Malvaceae – Mallow Family
Although the Mallow family boasts 244 genera and 4225 species world-wide (with 27 genera occurring in North America alone), only one native genus, Sidalcea, grows in Willamette Valley Wetland Prairies. [i] Not only does this group include one of Oregon’s federally threatened species, Sidalcea nelsoniana (Nelson’s Checkermallow), [ii] but also some of this ecosystem’s top nectar species for the federally endangered Fender’s Blue Butterfly.[iii]
Members of the Malvaceae have radially symmetric flowers arranged in a distinct funnel shape with five petals and three to five partially united sepals, often surrounded by several bracts.[iv] Stamens are numerous and form a column around the gynoecium.[v] Superiorly positioned ovaries are comprised of five or more united carpels that mature into a round schizocarp. Inflorescences range from solitary flower heads, to racemes, or cymes. Leaves of this family are simple or palmately compound, usually lobed to divided, and can be palmately or pinnately veined. Leaves emerge basally but are arranged alternately along the stem.[vi]
Economic importance of the Malvaceae include some of history’s most traded commodities including cotton (Gossypium spp.), jute (Corchorus spp.), chocolate (Theobroma cacao), cola (Cola nitida), okra (Abelmoschus), durian fruit (Durio zibethinus), Hibiscus, and even balsa wood (Ochroma pyramidale).[vii]
Sidalcea cusickii – Cusick’s Checkermallow
Species Code: SICU
Growth Habit: Tall, herbaceous perennial, reaching 16 to 70 inches tall. Inflorescence is branched raceme of dense, dark pink flowers.
Leaves: Basal leaves are extremely round with a deeply scalloped (crenate) margin. Cauline leaves are also rounded and very palmately cleft, with veins and dissections starting from the leaf base where the blade connects to the petiole.[viii]
Stems: Plants reach heights of 16 to 70 inches tall. Stems are hollow (fistulose), and can be glabrous or have very fine hairs.[ix]
Flowers: Inflorescences are spike-like racemes with many, compounded, fuchsia-colored flowers, with 1 to 5 millimeter long pedicels.[x] Five sepals are united at the base, five petals somewhat fringed or heart shaped at their tips, and range from 6 to 10 millimeters long.[xi]
Fruits: Clusters of mature seeds develop in round wheels of wedge-shaped seeds. In the Southern Willamette Valley, seeds are predated on by weevils, negatively impacting fertility.[xii]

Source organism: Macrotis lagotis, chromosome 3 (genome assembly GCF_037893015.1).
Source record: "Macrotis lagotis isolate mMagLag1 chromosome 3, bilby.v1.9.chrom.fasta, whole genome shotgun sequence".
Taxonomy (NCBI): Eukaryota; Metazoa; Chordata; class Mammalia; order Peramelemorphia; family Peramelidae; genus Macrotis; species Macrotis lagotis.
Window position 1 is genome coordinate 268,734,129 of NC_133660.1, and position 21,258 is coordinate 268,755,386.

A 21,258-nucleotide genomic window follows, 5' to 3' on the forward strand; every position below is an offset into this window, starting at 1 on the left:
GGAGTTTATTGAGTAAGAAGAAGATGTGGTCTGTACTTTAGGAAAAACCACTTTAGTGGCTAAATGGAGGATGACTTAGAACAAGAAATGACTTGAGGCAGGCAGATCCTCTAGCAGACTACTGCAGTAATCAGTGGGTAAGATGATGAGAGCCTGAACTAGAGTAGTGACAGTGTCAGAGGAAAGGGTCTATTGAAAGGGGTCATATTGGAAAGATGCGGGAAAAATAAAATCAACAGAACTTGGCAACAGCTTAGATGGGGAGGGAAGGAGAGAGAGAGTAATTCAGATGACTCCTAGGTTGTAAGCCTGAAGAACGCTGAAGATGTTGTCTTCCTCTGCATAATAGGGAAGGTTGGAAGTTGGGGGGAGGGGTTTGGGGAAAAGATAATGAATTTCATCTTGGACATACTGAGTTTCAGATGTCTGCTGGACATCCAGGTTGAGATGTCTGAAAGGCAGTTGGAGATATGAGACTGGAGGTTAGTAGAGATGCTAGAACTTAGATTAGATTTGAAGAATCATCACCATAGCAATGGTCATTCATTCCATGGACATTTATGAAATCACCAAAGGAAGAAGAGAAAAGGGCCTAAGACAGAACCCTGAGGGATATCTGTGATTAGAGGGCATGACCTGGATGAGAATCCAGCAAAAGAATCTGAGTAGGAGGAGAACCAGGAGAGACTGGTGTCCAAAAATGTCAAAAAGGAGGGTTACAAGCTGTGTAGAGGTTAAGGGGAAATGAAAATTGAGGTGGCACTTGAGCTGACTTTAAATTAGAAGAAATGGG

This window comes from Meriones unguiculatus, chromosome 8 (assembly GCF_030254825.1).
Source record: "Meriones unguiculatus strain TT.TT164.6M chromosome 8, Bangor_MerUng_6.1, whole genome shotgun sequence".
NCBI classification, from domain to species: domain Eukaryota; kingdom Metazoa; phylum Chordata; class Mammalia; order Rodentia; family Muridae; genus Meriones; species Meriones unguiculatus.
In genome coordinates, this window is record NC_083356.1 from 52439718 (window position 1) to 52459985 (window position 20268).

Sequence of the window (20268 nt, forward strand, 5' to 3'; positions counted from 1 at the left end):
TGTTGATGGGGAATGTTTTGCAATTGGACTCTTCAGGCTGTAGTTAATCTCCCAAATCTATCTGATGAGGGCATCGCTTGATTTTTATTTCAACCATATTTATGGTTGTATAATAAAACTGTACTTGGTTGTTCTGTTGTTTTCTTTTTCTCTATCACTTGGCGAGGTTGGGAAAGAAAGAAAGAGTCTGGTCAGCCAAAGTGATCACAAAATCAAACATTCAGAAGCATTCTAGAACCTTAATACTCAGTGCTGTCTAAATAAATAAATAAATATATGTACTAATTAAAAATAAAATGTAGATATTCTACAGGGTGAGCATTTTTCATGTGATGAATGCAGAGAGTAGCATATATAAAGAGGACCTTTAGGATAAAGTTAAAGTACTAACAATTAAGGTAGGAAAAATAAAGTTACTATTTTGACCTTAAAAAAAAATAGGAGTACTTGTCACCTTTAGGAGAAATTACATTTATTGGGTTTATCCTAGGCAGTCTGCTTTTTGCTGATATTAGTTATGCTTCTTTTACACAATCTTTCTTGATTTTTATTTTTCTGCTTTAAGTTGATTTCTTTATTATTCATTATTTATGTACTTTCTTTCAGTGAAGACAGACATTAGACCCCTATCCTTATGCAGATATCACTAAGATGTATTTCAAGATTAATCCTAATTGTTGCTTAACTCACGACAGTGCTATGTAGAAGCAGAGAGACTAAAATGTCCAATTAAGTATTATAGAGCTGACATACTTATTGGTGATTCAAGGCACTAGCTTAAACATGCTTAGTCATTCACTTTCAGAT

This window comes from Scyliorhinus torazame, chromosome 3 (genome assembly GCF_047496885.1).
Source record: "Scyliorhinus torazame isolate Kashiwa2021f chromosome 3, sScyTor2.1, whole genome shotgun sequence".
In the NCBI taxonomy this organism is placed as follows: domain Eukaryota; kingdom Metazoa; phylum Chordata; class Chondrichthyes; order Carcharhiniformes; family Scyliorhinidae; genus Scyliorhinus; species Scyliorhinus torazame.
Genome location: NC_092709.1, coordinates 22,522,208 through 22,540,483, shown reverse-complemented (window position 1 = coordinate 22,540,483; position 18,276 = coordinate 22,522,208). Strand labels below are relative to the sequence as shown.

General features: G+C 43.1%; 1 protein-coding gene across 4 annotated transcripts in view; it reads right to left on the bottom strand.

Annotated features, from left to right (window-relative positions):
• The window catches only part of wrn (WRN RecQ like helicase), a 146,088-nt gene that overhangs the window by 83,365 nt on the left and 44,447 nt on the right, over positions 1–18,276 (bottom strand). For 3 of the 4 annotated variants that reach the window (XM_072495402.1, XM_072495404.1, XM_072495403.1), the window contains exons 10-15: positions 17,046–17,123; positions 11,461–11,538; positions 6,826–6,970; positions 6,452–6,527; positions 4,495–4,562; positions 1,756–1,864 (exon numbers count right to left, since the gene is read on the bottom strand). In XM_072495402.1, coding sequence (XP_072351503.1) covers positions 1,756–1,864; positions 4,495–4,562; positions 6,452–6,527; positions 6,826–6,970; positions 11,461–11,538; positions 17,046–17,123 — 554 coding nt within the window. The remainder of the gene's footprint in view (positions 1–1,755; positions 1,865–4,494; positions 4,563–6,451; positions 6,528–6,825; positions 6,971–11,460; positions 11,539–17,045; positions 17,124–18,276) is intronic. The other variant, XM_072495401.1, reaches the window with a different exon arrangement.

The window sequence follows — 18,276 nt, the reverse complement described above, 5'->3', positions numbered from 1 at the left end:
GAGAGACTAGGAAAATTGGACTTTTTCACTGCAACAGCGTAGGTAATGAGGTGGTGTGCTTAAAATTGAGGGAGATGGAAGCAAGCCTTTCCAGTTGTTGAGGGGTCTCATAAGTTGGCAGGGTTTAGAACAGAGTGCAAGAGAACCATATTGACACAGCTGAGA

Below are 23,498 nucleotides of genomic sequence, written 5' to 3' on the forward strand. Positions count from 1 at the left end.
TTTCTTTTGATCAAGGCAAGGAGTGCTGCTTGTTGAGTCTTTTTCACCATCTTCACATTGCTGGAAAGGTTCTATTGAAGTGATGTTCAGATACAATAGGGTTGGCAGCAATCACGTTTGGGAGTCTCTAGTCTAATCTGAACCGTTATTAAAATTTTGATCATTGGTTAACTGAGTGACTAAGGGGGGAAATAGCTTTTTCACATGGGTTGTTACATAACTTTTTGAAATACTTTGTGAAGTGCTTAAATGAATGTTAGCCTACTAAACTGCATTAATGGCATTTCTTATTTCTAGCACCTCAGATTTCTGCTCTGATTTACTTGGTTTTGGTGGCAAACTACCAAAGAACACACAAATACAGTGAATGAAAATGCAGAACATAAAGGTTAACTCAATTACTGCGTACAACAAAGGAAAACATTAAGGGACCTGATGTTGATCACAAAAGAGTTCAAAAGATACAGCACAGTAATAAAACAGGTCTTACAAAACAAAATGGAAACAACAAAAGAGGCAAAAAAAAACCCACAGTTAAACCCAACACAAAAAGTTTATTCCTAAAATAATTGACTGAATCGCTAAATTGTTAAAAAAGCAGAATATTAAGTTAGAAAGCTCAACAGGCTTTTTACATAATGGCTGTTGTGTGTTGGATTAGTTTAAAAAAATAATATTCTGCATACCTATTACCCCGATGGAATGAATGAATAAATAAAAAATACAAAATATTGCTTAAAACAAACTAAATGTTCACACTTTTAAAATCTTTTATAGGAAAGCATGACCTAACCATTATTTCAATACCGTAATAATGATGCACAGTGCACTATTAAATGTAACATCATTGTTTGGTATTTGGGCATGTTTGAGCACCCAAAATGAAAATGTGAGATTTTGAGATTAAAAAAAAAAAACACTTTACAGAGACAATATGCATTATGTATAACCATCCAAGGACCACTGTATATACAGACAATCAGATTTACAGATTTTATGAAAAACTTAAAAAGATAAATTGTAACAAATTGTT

Ecology: Facultative Wetland Species (FACW), a Hydrophyte that occurs mostly in wet meadows, ditches, or forest edges but can tolerate dryer areas.[xiii]
Notes: In the Southern Willamette Valley, S. cusickii may be confused with S. campestris, or S. virgata. S. cusickii however, has distinctive, geometrically angular seed pods as well as petals that are dark pink, tightly organized petals.[xiv] Also, S. cusickii tends to grow in wetter gradients than S. virgata and S. campestris.
Sidalcea campestris – Tall Wild Checkermallow
Sidalcea malvaeflora spp. virgata – Rose Checkermallow
Sidalcea nelsonii – Nelson’s Checker Mallow
© 2004 Bruce Newhouse
[i] Christenhusz, M., Byng, J. W. The Number of Known Plants Species in the World and its Annual Increase. Phytotaxa. Magnolia Press. 261 (3): 201–217. 2016.
[iii] US Fish and Wildlife Service. Designation of Critical Habitat for the Fender’s Blue Butterfly (Icaricia icarioides fenderi), Lupinus sulphureus ssp. Kinkaidii, and Erigeron decumbens var. decumbens. Final Rule. FR 63861. 2006. < https://www.fws.gov/oregonfwo/articles.cfm?id=149489429>
[iv] Elpel, T. J., Botany in a Day: The Patterns Method of Plant Identification. HOPS Press, 2004. 68
[v] Dr. Bitty Roy, University of Oregon Systematic Botany Notes, 2012.
[vi] Simpson, M. Plant Systematics 2nd ed. Academic Press, Burlington, MA. 2010.
[vii] Simpson, M. Plant Systematics 2nd ed. Academic Press, Burlington, MA. 2010. 366.
[viii] Gilkey, H. Handbook of Northwestern Plants, Revised Edition. Oregon State University Press; Corvallis, OR. 2001. 264
[ix] Gilkey, H. Handbook of Northwestern Plants, Revised Edition. Oregon State University Press; Corvallis, OR. 2001. 264
[x] Pojar, J., Mackinnon, A., Editors Plants of the Pacific Northwest Coast. Lone Pine Publishing, Vancouver, Canada. 2004.
[xi] Gilkey, H. Handbook of Northwestern Plants, Revised Edition. Oregon State University Press; Corvallis, OR. 2001. 264
[xii] City of Eugene, Seed Collection Manual, Sidalcea cusickii, 2009.
[xiii] USDA Plants Database: <https://plants.usda.gov/core/profile?symbol=SICU>
[xiv] City of Eugene, Seed Collection Manual, Sidalcea cusickii, 2009.